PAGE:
Investigation of the Magnetosphere of Ganymede with Galileo's Energetic Particle Detector
Ph.D. dissertation by Shawn M. Stone, University of Kansas,
1999.
Copyright 1999 by Shawn M. Stone. Used with permission.
4.1 OffsetTiltedDipole Models
Offset and tilted (from the source body spin axis) dipole models have typically been the first step in the representation of magnetic fields measured by spacecraft. They are desired for their simplicity and close to a body can be sufficiently accurate. For example, the Pioneer 10 data of Jupiter were initially modeled as a centered tilted dipole and an offset tilted dipole [Smith et al., 1974; Van Allen et al., 1974]. The vector magnetic field B(r) of a dipole at the origin of a body is given by
[4.1] 
in MKS and coordinate free form where m is the magnetic moment of the dipole. Data along the spacecraft trajectory is fit to this model by translation of the dipole center, rotation of dipole axis, and variation of the magnetic moment strength. This process is illustrated in Figure 4.1.
Figure 4.1 Illustration of the parameters of the offset tilted dipole model in two dimensions. The center of the dipole is displaced by Δx and the dipole axis is rotated by θ from the Z axis. Generalized to three dimensions, there are 6 parameters to fit: 3 in Δx, 2 angles θ and Φ, and the magnetic moment M.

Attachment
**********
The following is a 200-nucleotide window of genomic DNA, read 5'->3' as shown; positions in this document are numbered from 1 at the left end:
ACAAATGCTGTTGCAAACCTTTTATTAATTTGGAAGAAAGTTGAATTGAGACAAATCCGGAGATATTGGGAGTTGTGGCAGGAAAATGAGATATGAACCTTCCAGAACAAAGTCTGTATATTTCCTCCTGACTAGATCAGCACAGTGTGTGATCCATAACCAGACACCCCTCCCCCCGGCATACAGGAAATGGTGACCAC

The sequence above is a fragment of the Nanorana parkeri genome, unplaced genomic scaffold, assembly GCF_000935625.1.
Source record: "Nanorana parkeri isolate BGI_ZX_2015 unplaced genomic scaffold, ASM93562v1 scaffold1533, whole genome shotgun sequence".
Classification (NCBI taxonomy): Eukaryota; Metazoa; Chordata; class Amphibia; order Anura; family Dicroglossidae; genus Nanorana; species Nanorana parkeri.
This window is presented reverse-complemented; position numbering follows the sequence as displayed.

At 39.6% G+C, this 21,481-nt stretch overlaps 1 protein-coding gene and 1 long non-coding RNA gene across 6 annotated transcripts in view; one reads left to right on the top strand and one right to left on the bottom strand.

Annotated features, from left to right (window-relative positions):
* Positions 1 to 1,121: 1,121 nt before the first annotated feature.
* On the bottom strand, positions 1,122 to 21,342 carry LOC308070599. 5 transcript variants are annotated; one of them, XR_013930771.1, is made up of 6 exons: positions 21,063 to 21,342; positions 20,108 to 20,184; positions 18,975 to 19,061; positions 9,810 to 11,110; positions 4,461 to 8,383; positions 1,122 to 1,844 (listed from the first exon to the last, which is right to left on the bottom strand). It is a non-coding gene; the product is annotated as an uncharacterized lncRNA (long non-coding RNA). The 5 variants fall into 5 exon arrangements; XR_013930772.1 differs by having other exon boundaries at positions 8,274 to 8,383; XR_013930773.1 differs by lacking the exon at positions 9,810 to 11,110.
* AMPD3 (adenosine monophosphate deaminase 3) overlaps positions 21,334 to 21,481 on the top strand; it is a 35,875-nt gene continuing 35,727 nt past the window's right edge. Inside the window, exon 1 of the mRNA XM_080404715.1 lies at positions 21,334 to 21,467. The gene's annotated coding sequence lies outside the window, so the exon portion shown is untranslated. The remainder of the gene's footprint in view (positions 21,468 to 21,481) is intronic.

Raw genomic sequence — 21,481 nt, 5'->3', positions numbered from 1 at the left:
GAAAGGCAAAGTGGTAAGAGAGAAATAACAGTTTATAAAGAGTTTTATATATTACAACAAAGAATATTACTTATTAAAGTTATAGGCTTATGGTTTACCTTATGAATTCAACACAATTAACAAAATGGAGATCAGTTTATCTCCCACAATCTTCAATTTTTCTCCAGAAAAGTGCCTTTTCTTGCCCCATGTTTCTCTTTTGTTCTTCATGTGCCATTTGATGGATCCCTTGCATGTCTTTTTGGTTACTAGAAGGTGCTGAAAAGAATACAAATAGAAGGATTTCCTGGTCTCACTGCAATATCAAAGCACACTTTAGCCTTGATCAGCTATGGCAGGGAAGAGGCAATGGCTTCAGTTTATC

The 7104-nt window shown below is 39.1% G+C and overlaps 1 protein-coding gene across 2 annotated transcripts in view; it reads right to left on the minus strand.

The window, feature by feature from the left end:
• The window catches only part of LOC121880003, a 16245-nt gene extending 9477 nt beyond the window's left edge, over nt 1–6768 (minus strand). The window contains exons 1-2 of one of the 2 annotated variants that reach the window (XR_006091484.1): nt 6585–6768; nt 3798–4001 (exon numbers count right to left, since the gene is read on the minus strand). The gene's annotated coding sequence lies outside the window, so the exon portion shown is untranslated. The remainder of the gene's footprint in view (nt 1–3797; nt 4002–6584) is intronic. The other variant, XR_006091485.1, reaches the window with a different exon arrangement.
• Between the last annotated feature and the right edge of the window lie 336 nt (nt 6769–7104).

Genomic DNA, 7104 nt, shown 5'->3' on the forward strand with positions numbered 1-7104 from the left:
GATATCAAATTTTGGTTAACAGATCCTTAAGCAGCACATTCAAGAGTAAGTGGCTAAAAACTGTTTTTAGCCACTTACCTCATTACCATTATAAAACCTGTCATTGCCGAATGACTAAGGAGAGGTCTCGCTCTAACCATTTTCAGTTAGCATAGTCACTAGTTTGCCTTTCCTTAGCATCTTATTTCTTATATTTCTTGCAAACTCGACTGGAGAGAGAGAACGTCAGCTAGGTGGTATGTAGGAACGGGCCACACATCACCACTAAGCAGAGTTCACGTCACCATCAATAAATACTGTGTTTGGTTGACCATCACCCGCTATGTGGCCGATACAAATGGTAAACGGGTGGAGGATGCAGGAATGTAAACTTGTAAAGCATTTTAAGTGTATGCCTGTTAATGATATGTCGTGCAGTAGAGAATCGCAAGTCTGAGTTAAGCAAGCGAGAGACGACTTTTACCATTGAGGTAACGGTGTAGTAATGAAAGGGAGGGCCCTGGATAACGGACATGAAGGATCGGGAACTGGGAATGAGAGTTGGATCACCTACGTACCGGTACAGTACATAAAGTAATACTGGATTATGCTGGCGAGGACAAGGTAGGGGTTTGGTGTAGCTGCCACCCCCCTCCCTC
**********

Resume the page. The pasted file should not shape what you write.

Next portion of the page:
The simple OTD representation provides a convenient approximation to the field, but there are limitations to its representation of complicated field geometries. If the magnetic field is assumed to be produced by currents within a volume a, then in general, the OTD model can be expected to accurately represent the field for radial distance r >> a [Connerney, 1993]. At distances near and less than a, the field model requires consideration of higher order multipole terms.
4.2 Spherical Harmonic Models
In regions where the absence of currents is assumed, Ampere’s law, from Equation [2.1], becomes

[4.2] 
Recognizing that the curl of a gradient is zero, B can be modeled as the gradient of a scalar potential Φ:
[4.3] 
It is advantageous to expand the scalar potential in a series of spherical harmonics according to Chapman and Bartels [1940]:
[4.4] 
where a is the equatorial radius of the body being modeled. The first series in increasing powers of r represents contributions due to sources external to the body, with
[4.5] 
where G_{n}^{m} and H_{n}^{m} are the external Schmidt coefficients. The second series in inverse powers of r represents the contributions due to the body’s internal sources, with
[4.6] 
where g_{n}^{m} and h_{n}^{m} are the internal Schmidt coefficients. The P_{n}^{m}(cosθ) are Schmidt quasinormalized associated Legendre functions of degree n and order m. Of course, the infinity in the summation of Equation [4.4] can be truncated at a certain n_{max}, which represents as many terms as is needed. The magnetic field becomes for the internal sources:
The tilt and apparent offset of the magnetic field is picked up by the m>0 terms. Table 4.1 shows the Schmidt coefficients up to n_{max}=3.
Table 4.1 Schmidt quasinormalized Legendre functions to n_{max}=3
Next: 4.3 Modeling of External Sources: Magnetopause and Tail Fields
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Updated 8/23/19, Cameron Crane
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